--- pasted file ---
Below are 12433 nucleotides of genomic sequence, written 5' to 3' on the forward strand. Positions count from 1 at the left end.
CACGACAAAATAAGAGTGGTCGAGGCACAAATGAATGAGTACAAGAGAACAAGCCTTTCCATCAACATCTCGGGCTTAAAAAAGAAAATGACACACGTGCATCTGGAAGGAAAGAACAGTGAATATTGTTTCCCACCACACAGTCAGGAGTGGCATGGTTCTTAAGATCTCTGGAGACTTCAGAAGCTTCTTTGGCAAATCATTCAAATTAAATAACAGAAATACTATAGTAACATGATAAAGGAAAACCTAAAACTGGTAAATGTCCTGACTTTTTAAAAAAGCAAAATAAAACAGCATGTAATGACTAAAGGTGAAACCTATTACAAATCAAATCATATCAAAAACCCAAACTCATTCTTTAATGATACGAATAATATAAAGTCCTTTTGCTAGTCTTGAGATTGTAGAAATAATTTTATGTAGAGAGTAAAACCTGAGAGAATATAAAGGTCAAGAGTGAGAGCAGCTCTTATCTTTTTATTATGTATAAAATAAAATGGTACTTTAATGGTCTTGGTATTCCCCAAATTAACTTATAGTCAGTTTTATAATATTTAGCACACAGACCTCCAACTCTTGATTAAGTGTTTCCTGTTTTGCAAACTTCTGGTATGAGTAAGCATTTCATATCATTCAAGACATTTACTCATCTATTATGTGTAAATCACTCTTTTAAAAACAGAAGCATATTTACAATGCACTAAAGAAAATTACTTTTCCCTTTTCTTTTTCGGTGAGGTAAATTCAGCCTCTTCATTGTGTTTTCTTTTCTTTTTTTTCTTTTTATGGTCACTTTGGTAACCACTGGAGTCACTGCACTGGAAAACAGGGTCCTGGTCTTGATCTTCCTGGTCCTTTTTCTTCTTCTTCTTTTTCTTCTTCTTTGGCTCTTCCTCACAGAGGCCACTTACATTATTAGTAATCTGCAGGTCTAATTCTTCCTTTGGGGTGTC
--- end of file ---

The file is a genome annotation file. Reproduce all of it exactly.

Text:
Below are 12433 nucleotides of genomic sequence, written 5' to 3' on the forward strand. Positions count from 1 at the left end.
CACGACAAAATAAGAGTGGTCGAGGCACAAATGAATGAGTACAAGAGAACAAGCCTTTCCATCAACATCTCGGGCTTAAAAAAGAAAATGACACACGTGCATCTGGAAGGAAAGAACAGTGAATATTGTTTCCCACCACACAGTCAGGAGTGGCATGGTTCTTAAGATCTCTGGAGACTTCAGAAGCTTCTTTGGCAAATCATTCAAATTAAATAACAGAAATACTATAGTAACATGATAAAGGAAAACCTAAAACTGGTAAATGTCCTGACTTTTTAAAAAAGCAAAATAAAACAGCATGTAATGACTAAAGGTGAAACCTATTACAAATCAAATCATATCAAAAACCCAAACTCATTCTTTAATGATACGAATAATATAAAGTCCTTTTGCTAGTCTTGAGATTGTAGAAATAATTTTATGTAGAGAGTAAAACCTGAGAGAATATAAAGGTCAAGAGTGAGAGCAGCTCTTATCTTTTTATTATGTATAAAATAAAATGGTACTTTAATGGTCTTGGTATTCCCCAAATTAACTTATAGTCAGTTTTATAATATTTAGCACACAGACCTCCAACTCTTGATTAAGTGTTTCCTGTTTTGCAAACTTCTGGTATGAGTAAGCATTTCATATCATTCAAGACATTTACTCATCTATTATGTGTAAATCACTCTTTTAAAAACAGAAGCATATTTACAATGCACTAAAGAAAATTACTTTTCCCTTTTCTTTTTCGGTGAGGTAAATTCAGCCTCTTCATTGTGTTTTCTTTTCTTTTTTTTCTTTTTATGGTCACTTTGGTAACCACTGGAGTCACTGCACTGGAAAACAGGGTCCTGGTCTTGATCTTCCTGGTCCTTTTTCTTCTTCTTCTTTTTCTTCTTCTTTGGCTCTTCCTCACAGAGGCCACTTACATTATTAGTAATCTGCAGGTCTAATTCTTCCTTTGGGGTGTC